Jeffrey Epstein, centre, in court in Florida in 2008. A controversial plea deal allowed him to avoid more serious sex charges.Photo / AP

The FBI and the Justice Department's inspector general's office will investigate how Jeffrey Epstein died in an apparent suicide yesterday while the probe into sexual abuse allegations against the well-connected financier remains ongoing, officials say.

Epstein, accused of orchestrating a sex-trafficking ring and sexually abusing dozens of underage girls, had been taken off suicide watch before he apparently killed himself in a New York jail, a source said.

Attorney General William Barr, in announcing the investigation, said he was "appalled" to learn of Epstein's death in federal custody.

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"Mr Epstein's death raises serious questions that must be answered," Barr said in a statement.

Epstein was found unresponsive in his cell yesterday morning at the Metropolitan Correctional Centre, according to the Federal Bureau of Prisons. He was pronounced dead at New York Presbyterian-Lower Manhattan Hospital.

Epstein, 66, had been denied bail and faced up to 45 years behind bars on federal sex trafficking and conspiracy charges unsealed last month. He had pleaded not guilty and was awaiting trial.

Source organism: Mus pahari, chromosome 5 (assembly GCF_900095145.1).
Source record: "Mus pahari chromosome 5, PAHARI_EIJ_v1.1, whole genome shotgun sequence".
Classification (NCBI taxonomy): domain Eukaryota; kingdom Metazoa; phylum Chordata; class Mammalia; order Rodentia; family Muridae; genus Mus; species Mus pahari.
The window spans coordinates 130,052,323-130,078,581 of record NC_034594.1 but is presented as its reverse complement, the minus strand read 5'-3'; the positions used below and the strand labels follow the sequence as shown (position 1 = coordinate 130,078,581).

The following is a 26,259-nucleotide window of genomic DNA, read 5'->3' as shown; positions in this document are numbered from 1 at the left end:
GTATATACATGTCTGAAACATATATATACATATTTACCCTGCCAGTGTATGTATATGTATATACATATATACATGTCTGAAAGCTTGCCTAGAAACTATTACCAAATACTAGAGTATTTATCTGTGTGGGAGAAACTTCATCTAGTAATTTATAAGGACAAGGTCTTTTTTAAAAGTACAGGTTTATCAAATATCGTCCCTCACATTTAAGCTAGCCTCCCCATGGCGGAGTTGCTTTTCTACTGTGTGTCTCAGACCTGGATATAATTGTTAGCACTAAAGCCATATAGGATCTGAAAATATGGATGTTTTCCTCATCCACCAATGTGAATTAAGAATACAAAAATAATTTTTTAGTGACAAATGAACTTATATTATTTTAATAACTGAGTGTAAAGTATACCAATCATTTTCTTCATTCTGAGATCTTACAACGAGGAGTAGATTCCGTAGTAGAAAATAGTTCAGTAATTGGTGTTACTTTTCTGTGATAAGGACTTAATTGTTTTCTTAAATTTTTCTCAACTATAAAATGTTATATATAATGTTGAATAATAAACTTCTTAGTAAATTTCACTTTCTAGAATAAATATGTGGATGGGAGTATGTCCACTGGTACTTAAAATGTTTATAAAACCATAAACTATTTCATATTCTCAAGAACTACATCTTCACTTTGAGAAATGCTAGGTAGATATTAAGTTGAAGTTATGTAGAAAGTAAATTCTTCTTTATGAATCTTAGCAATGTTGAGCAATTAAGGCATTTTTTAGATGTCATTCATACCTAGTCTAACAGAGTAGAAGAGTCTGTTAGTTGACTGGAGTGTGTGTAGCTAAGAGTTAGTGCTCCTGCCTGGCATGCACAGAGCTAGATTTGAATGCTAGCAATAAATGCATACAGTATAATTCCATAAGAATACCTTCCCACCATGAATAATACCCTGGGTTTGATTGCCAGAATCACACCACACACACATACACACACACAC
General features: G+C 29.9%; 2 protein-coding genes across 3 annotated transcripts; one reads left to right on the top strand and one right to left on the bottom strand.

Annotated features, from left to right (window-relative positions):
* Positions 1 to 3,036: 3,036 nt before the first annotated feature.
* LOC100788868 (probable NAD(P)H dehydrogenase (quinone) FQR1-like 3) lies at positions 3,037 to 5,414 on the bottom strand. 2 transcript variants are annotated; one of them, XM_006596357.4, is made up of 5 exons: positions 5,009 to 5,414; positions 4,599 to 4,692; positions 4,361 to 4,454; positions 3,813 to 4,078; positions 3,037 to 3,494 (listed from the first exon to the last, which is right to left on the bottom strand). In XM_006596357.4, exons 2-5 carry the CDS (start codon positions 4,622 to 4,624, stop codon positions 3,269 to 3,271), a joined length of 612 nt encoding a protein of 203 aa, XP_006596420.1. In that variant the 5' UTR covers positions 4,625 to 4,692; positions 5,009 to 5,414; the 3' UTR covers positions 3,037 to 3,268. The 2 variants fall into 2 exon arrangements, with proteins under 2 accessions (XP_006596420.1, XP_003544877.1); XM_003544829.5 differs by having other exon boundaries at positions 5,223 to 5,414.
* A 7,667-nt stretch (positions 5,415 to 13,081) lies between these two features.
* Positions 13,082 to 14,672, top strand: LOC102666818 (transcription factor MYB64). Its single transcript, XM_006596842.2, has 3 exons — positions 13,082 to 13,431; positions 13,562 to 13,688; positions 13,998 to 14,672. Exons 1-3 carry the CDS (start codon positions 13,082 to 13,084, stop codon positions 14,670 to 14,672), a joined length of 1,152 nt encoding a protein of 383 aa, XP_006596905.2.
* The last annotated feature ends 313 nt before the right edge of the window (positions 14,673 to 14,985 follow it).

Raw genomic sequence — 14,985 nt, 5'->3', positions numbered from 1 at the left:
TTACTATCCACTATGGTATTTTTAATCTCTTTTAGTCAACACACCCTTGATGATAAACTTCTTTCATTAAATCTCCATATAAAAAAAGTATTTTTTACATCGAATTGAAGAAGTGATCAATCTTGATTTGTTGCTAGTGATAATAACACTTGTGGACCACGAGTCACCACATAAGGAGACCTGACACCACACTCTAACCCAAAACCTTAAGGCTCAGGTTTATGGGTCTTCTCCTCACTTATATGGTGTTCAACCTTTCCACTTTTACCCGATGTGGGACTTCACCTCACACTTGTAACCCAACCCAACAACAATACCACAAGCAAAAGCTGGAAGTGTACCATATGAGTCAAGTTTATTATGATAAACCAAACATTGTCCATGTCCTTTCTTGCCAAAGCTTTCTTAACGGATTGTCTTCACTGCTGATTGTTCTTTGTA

The federal investigation into the allegations remained steadfast, US Attorney Geoffrey Berman said. He noted in a statement yesterday the indictment against Epstein included a conspiracy charge, suggesting others could face charges in the case.

Epstein had been placed on suicide watch and given daily psychiatric evaluations after an incident two weeks ago in which he was found with bruising on his neck, but was taken off at the end of July, according to a source.

The Bureau of Prisons confirmed he had been housed in the jail's Special Housing Unit, a heavily secured area that separates high-profile inmates and, until recently, home to the Mexican drug lord Joaquin "El Chapo" Guzman, now serving life at the Supermax prison in Colorado.

Ben Sasse, a Republican member of the Senate Judiciary Committee, wrote in a scathing letter to Barr that "heads must roll" after the incident.

An attorney for Epstein, Marc Fernich, said jailers failed to protect Epstein and prevent the "calamity" of his death and he had "long since paid his debt to society" for his crimes.

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Epstein's arrest last month launched separate investigations into how authorities handled his case when similar charges were first brought against him in Florida more than a

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Lifeline: 0800 543 354 (available 24/7)

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Youthline: 0800 376 633

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Depression helpline: 0800 111 757 (available 24/7)

Rainbow Youth: (09) 376 4155

Samaritans 0800 726 666

If it is an emergency and you feel like you or someone else is at risk, call 111.decade ago.

- AP